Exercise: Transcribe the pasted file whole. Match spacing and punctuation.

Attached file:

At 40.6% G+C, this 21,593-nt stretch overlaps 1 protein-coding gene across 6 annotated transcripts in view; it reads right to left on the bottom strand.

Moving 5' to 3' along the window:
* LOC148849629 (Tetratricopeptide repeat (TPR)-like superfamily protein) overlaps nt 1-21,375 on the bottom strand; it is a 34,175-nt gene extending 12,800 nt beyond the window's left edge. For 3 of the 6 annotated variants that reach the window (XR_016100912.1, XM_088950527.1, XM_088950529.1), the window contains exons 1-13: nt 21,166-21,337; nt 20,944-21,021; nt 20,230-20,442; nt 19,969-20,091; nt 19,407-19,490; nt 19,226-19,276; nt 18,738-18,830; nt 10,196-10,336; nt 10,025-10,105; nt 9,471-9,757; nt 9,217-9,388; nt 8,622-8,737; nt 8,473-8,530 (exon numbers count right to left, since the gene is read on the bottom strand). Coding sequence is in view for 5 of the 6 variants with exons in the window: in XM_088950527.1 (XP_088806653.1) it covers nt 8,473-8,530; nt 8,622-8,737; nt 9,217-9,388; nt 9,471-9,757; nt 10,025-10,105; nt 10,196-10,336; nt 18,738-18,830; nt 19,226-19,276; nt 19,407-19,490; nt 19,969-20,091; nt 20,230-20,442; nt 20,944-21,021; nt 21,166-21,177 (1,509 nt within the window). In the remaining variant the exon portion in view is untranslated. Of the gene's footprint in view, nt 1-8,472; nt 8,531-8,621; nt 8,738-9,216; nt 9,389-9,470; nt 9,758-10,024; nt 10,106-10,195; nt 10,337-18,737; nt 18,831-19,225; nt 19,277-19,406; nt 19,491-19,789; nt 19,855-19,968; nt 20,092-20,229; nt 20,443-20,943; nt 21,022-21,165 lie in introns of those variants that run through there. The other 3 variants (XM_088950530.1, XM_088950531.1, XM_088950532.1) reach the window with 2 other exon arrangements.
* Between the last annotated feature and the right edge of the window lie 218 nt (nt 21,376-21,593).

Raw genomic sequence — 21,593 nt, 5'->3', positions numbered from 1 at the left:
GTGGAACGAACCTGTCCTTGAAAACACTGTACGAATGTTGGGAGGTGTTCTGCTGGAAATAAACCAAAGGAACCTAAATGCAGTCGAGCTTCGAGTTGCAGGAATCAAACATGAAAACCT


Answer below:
At 40.6% G+C, this 21,593-nt stretch overlaps 1 protein-coding gene across 6 annotated transcripts in view; it reads right to left on the bottom strand.

Moving 5' to 3' along the window:
* LOC148849629 (Tetratricopeptide repeat (TPR)-like superfamily protein) overlaps nt 1-21,375 on the bottom strand; it is a 34,175-nt gene extending 12,800 nt beyond the window's left edge. For 3 of the 6 annotated variants that reach the window (XR_016100912.1, XM_088950527.1, XM_088950529.1), the window contains exons 1-13: nt 21,166-21,337; nt 20,944-21,021; nt 20,230-20,442; nt 19,969-20,091; nt 19,407-19,490; nt 19,226-19,276; nt 18,738-18,830; nt 10,196-10,336; nt 10,025-10,105; nt 9,471-9,757; nt 9,217-9,388; nt 8,622-8,737; nt 8,473-8,530 (exon numbers count right to left, since the gene is read on the bottom strand). Coding sequence is in view for 5 of the 6 variants with exons in the window: in XM_088950527.1 (XP_088806653.1) it covers nt 8,473-8,530; nt 8,622-8,737; nt 9,217-9,388; nt 9,471-9,757; nt 10,025-10,105; nt 10,196-10,336; nt 18,738-18,830; nt 19,226-19,276; nt 19,407-19,490; nt 19,969-20,091; nt 20,230-20,442; nt 20,944-21,021; nt 21,166-21,177 (1,509 nt within the window). In the remaining variant the exon portion in view is untranslated. Of the gene's footprint in view, nt 1-8,472; nt 8,531-8,621; nt 8,738-9,216; nt 9,389-9,470; nt 9,758-10,024; nt 10,106-10,195; nt 10,337-18,737; nt 18,831-19,225; nt 19,277-19,406; nt 19,491-19,789; nt 19,855-19,968; nt 20,092-20,229; nt 20,443-20,943; nt 21,022-21,165 lie in introns of those variants that run through there. The other 3 variants (XM_088950530.1, XM_088950531.1, XM_088950532.1) reach the window with 2 other exon arrangements.
* Between the last annotated feature and the right edge of the window lie 218 nt (nt 21,376-21,593).

Raw genomic sequence — 21,593 nt, 5'->3', positions numbered from 1 at the left:
GTGGAACGAACCTGTCCTTGAAAACACTGTACGAATGTTGGGAGGTGTTCTGCTGGAAATAAACCAAAGGAACCTAAATGCAGTCGAGCTTCGAGTTGCAGGAATCAAACATGAAAACCT